Near Field Communication (NFC)-based solutions for access to theme parks and festivals, as well as systems using the same technology for snack bar or gift shop payments and other services, traditionally require installation, integration and sometimes several technology providers to cobble together the desired features. That's the contention of technology company Connect&GO, which has designed a cloud-based, single-platform solution to cover three applications at a single site, with a very simple installation and a cost of less than one or two dollars per ticket holder, depending on the number of applications being used.
The solution, known as Parkpass, is a software platform aimed at three use cases: access control, cashless payments and experiential activations. The system, launched last year (see Connect&Go Offers RFID Wristbands for Amusement and Water Parks) provides park and event attendees with an NFC-enabled wristband that they can use to enter an event, make purchases without cash, and activate games, contests and other experiences that they might also share on social media.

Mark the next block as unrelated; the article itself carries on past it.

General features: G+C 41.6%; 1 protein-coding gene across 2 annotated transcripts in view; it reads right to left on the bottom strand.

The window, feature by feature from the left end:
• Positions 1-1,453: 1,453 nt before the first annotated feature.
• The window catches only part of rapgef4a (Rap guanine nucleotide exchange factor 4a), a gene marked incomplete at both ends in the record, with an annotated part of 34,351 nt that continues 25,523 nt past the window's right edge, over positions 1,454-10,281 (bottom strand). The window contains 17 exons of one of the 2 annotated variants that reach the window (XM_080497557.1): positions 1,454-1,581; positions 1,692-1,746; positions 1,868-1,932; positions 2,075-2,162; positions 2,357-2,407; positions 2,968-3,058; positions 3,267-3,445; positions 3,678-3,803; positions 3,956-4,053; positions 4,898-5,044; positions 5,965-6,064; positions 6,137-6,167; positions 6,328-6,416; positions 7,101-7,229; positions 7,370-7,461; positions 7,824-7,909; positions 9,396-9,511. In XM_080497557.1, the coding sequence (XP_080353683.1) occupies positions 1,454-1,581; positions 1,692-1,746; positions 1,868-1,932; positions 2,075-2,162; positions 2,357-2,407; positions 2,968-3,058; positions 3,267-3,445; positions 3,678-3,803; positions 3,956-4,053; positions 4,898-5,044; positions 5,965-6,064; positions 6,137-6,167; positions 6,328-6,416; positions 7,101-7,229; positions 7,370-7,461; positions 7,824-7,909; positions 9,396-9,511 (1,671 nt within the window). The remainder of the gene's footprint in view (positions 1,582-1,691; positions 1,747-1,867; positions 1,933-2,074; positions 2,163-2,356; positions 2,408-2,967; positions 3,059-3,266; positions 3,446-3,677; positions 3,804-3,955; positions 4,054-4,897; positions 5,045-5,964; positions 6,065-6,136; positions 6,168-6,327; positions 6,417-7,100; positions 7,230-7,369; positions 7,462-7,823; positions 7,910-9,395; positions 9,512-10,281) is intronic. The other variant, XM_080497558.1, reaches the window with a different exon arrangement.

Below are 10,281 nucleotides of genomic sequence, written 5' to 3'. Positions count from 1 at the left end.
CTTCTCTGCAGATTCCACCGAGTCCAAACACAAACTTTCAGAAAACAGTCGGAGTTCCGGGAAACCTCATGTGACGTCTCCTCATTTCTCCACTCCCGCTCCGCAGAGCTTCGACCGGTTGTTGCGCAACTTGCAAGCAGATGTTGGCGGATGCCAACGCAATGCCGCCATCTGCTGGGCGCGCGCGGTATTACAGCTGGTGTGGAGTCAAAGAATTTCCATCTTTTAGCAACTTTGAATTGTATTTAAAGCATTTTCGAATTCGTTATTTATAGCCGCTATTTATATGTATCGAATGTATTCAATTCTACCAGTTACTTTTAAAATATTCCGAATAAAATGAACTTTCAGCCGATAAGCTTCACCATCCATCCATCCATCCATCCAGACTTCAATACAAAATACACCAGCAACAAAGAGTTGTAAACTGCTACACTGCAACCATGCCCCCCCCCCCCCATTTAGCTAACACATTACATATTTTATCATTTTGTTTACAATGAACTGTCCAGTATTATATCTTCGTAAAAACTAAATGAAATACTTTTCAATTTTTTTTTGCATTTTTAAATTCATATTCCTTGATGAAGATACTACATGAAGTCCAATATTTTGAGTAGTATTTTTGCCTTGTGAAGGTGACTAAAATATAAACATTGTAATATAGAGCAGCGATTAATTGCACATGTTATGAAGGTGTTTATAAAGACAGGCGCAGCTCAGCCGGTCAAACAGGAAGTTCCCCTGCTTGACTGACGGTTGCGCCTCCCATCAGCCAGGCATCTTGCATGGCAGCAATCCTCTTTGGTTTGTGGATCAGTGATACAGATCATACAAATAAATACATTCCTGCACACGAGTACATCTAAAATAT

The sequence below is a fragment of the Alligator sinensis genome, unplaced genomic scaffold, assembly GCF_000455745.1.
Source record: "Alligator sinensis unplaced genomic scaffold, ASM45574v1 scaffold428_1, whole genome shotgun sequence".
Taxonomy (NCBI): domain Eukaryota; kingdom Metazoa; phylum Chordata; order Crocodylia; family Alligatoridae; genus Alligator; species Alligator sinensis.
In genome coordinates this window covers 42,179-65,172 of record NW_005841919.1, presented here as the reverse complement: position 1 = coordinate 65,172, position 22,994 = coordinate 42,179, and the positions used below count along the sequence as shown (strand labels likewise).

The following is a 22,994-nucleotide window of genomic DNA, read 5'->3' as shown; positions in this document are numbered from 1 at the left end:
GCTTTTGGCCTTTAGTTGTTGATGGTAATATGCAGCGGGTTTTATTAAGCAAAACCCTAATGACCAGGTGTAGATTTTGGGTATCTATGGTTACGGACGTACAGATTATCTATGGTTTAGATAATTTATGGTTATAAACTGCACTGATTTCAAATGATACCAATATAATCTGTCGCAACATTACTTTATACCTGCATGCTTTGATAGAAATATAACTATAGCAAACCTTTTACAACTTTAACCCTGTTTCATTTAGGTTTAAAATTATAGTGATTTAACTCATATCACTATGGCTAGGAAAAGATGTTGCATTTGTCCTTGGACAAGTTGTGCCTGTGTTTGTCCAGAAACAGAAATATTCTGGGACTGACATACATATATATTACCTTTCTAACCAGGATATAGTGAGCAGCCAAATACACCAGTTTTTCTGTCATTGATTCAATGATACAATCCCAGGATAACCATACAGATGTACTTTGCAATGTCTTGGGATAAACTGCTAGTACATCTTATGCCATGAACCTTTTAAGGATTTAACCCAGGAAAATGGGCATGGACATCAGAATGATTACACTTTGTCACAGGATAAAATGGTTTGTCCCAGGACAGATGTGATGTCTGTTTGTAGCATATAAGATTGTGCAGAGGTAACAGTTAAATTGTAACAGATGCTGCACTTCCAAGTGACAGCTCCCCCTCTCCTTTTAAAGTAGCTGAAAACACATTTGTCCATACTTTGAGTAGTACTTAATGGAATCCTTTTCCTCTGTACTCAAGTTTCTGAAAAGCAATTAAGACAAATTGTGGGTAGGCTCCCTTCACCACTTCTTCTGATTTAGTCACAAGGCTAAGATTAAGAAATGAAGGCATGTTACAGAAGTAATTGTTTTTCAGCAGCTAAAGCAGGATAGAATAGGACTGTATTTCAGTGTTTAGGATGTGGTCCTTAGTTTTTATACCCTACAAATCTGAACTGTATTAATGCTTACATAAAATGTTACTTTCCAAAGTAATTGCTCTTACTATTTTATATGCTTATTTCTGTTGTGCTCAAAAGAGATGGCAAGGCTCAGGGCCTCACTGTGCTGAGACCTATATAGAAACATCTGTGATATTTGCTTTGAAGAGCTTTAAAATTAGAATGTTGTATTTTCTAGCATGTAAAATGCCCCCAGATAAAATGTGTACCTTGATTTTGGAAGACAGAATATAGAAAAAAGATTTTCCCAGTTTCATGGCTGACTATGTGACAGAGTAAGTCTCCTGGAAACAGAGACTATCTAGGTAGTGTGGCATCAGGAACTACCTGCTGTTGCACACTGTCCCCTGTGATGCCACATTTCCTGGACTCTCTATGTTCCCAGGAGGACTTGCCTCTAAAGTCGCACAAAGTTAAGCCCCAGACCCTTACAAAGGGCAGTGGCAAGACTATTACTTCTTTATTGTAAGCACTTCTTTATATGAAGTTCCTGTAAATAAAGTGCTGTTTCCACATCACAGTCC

Connect&GO, a spinoff company from RFID Academia, has offered software, as well as NFC-enabled wristbands and readers, for about five years (see Osheaga Music Festival to Include New NFC-enabled Features). The firm serves amusement parks, sporting events, concerts, festivals and family entertainment centers. Its NFC solution has been used for some or all three functions—access control, payments and electronic experiences—at sites including Canada House at this year's Winter Olympics village.
In November 2017, Connect&GO first released its Parkpass system, centered around providing a single, easy point of entry at a cost of about 50 cents per wristband and per function, says Anthony Palermo, the company's CEO. "The system is designed to be simple and easy to deploy," he states. With Parkpass, users can simply fill out a questionnaire about their facility and the types of services they want to provide. Connect&GO will then configure the solution and provide the NFC readers (using off-the-shelf technology) to be utilized by park employees. The readers can be set up at gates, points of sale or kiosks, while staff members can carry handheld readers to scan wristbands as well.